Late onset suicide: distinction between "young-old" vs. "old-old" suicide victims. How different populations are they?

Arch Gerontol Geriatr. 2012 Jan-Feb;54(1):136-9. doi: 10.1016/j.archger.2011.02.011. Epub 2011 Mar 11.


Elderly suicide rates are the highest of any age group. Greece is among the countries with the highest proportion of elderly people in the European Union (EU). Elderly suicide victims seem to possess different characteristics. Aim of our study was to elucidate the different characteristics of elderly suicide victims. Data was collected from a two-year psychological autopsy study, conducted at the Athens' Department of Forensic Medicine, the largest in Greece. Elderly suicide victims represented 35% of total suicides. The majority (69.5%) were males. Only 12.4% had previous psychiatric hospitalization but more than half (65.2%) had psychiatric history (81% of them had history of depression). As expected, there was a high incidence of physical illness (81.6%). The majority (82%) of the elderly suicide victims made a suicide attempt for the first time and it was unfortunately successful. When the elderly suicide victims were divided in two categories ("young-old" and "old-old") the differences between the two groups were: elderly over 75 years had more physical problems and more frequently positive psychiatric history without ever been hospitalized for psychiatric problems. Late life suicides seem to encapsulate population groups with different characteristics. Their differences can be a useful guide aiming to formulate specific suicide prevention strategies. This is of great importance, given the very high frequency of completed suicides in this age group.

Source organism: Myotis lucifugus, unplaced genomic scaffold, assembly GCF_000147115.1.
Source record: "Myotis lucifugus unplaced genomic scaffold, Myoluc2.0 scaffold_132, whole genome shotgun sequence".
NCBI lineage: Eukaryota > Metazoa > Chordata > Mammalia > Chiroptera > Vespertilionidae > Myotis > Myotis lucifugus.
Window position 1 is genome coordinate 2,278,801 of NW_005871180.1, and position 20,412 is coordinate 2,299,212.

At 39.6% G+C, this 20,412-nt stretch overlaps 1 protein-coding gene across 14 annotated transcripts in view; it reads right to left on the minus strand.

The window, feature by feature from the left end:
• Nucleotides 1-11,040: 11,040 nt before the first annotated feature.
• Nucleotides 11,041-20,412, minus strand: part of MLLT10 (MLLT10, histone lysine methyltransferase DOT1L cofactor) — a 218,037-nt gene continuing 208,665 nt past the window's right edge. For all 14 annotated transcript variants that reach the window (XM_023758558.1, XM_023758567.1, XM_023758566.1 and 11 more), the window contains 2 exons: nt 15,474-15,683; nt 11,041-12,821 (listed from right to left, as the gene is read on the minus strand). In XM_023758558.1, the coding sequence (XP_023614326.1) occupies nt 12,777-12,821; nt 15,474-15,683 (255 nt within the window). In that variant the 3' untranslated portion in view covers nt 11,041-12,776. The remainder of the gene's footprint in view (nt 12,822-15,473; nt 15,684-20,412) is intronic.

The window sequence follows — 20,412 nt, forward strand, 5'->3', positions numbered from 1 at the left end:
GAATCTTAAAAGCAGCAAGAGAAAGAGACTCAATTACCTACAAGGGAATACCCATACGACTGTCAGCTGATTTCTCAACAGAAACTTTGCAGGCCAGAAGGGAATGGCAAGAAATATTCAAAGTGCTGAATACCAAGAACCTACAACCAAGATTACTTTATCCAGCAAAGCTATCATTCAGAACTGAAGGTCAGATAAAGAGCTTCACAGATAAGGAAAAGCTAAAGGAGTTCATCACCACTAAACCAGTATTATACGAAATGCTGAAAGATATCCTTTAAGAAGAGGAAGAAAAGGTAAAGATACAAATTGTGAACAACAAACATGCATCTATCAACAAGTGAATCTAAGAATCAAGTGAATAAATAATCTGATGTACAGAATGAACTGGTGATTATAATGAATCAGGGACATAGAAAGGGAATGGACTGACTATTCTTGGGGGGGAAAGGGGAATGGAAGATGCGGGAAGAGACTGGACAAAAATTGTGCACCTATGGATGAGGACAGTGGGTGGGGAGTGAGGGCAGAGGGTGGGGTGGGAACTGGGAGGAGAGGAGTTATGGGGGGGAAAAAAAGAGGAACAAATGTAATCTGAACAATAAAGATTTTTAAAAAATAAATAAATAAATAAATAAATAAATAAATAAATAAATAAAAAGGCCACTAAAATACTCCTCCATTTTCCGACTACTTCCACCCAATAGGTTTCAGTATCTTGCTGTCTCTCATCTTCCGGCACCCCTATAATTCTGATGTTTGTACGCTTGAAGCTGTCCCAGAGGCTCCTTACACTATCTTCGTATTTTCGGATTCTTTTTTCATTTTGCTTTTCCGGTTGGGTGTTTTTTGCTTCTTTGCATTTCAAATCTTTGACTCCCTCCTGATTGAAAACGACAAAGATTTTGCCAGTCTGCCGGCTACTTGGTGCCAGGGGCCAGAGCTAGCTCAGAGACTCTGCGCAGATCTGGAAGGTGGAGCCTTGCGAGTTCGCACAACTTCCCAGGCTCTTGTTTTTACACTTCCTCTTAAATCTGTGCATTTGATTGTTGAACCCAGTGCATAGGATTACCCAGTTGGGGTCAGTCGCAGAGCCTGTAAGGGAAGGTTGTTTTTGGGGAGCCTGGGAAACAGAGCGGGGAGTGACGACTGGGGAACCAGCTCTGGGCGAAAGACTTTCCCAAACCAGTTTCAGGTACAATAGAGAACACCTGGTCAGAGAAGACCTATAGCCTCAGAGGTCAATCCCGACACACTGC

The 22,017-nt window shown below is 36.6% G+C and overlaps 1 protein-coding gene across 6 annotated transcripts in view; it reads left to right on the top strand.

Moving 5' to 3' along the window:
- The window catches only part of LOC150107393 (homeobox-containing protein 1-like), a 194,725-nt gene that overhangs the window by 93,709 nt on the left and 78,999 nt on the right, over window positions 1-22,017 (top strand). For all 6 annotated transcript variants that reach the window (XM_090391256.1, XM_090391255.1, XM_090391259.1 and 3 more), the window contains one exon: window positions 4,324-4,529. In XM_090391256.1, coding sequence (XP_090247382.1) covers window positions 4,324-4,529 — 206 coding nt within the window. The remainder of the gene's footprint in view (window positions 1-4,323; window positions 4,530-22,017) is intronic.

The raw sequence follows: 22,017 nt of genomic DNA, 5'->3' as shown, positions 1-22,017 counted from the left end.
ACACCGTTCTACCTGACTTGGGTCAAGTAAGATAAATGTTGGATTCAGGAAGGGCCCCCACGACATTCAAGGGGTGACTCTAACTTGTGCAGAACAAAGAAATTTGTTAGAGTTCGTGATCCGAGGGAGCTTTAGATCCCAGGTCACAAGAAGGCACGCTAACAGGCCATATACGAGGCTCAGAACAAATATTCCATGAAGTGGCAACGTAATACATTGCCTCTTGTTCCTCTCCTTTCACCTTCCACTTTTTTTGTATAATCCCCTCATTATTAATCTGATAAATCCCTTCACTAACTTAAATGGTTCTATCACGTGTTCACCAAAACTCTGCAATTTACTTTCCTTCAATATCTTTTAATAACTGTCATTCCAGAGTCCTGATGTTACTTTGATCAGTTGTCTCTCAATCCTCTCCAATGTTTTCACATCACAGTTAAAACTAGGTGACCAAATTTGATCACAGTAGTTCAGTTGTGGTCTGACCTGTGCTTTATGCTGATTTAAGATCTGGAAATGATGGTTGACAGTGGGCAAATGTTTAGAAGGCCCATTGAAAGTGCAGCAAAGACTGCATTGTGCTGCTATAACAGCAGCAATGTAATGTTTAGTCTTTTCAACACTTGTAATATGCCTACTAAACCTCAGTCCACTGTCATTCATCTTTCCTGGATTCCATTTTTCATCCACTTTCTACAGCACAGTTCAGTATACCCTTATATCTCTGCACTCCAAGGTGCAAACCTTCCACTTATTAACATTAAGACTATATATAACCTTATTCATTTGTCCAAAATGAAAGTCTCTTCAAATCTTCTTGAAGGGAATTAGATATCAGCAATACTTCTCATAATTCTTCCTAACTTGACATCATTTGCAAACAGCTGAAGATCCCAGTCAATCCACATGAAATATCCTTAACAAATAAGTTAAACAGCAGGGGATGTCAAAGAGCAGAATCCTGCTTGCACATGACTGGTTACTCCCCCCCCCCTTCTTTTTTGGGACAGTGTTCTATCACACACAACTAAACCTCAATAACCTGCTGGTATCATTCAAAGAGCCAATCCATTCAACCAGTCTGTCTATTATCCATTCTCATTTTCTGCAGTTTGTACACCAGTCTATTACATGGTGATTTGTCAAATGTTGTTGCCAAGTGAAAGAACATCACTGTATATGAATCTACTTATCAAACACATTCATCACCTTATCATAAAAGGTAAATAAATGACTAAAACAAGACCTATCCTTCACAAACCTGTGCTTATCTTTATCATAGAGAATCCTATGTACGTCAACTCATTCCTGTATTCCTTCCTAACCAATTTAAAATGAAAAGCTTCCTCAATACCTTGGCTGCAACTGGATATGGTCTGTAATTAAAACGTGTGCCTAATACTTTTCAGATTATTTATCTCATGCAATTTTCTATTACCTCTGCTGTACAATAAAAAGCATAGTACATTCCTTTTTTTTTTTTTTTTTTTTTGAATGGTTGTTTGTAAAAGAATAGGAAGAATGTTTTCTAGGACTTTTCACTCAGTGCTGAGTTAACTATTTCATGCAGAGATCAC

MeSH terms

  • Age Factors
  • Aged
  • Aged, 80 and over
  • Female
  • Greece / epidemiology
  • Humans
  • Male
  • Suicide / psychology*
  • Suicide / statistics & numerical data